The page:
Thursday, May 18, 2006

Linked with Christians around the Globe.

Linked with Christians around the Globe

Dietrich Bonhoffer said in Life Together:

It is the voice of the Church that is heard in singing together. It is not you that sings, it is the Church that is singing, and you, as a member of the Church, may share in its song. Thus all singing together…serves to widen our spiritual horizon, make us see our little company as a member of the great Christian Church on earth, and help us willingly and gladly to join our singing, be it feeble or good, to the song of the Church.

I like this thought.

Some time ago, a pastor preached a Maundy Thursday sermon about the Last Supper and the Communion we were about to partake in. He emphasized that through the communion, the bread and the wine, we were not only fed by Christ, but we were linked, “in communion,” with the members of Christ’s church all over the world, including those from all the past centuries who were now with God, and those of the time to come. This thought has stayed with me when we celebrate communion.

Bonhoffer’s thought may serve to remind me of why we sing. It is a good reason to try music from other cultures and from other times.

My jumping off point for this thought is from Lutheran Zephry Christian Worship & the Pastor's Personality” at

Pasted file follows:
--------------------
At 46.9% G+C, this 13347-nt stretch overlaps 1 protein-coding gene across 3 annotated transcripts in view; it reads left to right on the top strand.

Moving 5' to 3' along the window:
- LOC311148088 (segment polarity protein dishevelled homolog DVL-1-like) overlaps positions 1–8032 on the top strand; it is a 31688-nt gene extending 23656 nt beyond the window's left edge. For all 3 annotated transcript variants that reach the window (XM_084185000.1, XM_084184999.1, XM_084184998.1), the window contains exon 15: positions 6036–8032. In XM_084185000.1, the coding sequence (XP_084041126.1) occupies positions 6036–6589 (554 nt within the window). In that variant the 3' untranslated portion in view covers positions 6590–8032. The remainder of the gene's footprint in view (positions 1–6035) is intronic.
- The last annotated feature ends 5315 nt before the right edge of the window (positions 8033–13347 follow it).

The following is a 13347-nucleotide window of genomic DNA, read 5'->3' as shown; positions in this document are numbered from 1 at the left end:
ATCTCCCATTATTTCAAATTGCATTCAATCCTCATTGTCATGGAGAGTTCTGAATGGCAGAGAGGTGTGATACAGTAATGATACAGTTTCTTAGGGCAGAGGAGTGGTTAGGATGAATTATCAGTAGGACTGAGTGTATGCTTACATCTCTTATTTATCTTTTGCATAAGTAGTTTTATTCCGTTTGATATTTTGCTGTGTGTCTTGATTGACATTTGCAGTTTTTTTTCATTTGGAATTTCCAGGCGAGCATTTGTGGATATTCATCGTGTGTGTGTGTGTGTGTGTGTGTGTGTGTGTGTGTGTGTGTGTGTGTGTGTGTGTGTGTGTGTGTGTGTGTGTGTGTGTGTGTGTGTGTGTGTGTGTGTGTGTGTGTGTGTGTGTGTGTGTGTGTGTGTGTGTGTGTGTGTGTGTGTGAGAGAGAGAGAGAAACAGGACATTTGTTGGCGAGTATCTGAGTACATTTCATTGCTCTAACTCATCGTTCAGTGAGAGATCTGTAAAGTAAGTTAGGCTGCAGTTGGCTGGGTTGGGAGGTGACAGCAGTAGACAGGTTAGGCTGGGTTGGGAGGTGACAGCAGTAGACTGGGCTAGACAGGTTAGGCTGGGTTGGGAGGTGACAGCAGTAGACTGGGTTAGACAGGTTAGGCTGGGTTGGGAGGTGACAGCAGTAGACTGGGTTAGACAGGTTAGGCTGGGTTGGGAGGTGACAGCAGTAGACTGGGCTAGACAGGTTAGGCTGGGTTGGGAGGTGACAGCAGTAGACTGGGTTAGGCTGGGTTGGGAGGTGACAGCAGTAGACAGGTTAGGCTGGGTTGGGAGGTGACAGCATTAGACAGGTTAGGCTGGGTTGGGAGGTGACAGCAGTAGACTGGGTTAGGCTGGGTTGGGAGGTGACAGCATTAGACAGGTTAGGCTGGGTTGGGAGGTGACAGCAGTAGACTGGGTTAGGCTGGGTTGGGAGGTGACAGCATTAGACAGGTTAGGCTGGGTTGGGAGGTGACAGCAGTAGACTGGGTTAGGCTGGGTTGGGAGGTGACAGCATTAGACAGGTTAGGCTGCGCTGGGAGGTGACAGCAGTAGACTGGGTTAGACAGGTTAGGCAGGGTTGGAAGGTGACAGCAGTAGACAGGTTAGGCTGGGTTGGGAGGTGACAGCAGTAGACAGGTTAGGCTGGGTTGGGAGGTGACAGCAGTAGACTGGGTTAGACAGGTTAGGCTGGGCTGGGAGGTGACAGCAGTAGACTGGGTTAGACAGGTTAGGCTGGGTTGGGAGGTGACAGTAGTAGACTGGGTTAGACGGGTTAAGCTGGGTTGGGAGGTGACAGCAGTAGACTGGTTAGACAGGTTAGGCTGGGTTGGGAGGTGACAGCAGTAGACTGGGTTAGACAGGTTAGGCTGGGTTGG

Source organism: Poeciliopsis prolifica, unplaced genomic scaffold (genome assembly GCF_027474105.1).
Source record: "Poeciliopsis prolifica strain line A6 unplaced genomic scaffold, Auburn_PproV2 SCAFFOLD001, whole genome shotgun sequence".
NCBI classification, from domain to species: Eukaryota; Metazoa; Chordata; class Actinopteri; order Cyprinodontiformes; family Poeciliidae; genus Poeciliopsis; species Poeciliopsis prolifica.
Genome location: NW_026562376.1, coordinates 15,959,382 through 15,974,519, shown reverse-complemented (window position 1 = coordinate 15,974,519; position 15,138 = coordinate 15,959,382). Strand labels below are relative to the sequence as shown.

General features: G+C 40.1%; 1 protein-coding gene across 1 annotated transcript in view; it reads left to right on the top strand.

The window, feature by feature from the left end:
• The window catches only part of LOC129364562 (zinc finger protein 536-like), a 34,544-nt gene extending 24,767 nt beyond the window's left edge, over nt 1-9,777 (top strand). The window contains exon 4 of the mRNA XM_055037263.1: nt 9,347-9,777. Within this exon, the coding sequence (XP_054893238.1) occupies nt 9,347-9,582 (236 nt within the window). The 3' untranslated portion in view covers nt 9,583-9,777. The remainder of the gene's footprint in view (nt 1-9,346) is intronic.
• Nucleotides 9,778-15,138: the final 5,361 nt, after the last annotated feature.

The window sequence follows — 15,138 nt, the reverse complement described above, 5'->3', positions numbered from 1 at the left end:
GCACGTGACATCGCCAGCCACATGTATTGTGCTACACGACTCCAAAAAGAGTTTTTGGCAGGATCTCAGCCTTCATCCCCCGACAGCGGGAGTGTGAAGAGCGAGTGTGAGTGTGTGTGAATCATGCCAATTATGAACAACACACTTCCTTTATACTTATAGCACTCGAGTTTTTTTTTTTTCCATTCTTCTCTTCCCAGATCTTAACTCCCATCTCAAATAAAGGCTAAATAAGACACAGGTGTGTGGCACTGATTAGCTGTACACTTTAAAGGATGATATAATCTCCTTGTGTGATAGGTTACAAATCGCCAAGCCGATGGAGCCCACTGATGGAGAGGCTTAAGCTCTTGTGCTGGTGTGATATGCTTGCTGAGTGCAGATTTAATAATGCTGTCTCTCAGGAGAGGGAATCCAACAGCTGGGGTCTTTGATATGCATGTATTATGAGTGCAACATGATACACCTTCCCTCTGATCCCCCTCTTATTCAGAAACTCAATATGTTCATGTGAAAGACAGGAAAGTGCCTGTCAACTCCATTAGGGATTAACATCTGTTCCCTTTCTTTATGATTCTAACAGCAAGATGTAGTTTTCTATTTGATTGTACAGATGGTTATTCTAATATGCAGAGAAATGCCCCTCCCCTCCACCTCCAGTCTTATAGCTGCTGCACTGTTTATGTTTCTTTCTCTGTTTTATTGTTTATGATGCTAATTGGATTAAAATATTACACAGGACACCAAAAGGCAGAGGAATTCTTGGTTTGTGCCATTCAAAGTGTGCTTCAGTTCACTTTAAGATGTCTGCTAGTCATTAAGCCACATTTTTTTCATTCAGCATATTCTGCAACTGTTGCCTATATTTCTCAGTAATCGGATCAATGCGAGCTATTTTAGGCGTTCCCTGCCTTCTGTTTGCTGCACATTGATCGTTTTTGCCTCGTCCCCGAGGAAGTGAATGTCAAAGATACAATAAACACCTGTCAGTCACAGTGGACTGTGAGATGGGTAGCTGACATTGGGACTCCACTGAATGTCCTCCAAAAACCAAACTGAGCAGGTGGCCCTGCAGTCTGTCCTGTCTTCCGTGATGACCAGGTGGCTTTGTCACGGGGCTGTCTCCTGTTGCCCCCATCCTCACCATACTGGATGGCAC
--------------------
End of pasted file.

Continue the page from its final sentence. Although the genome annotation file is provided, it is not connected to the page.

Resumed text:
Lutheran Zephyr


  1. This comment has been removed by a blog administrator.

  2. (I deleted the old one because of numerous spelling errors)

    I have always enjoyed this part of Life Together, except for when Bonhoeffer begins to argue that singing in harmony is not something to be done in worship. If I remember correctly, he equates this practice to Christians being in discord, and the example he shares is of someone bellowing loudly their own line only for the purpose of others hearing their beautiful voice.

    I will admit that I've come across people that seem to use a hymn to prove their worthiness of a Broadway role. However, that is a rare occasion.

    I agree with Bonhoeffer's philosophy behind the song in worship up to his remarks on harmony; it's not a sign of discord, it is a sign of people of various backgrounds / cultures / experiences joining together as one in song. I feel this expression is far better than viewing the church as a place of conforming.

    (we also must remember that some hymns were written to be sung in harmony, just as some are written to be sung in unison)


  3. oh. and how I love singing!! my voice is often off-key and my throat frequently constricts too much...but still I love belting out my love for G-d in song.

    good quote from Bonhoffer.



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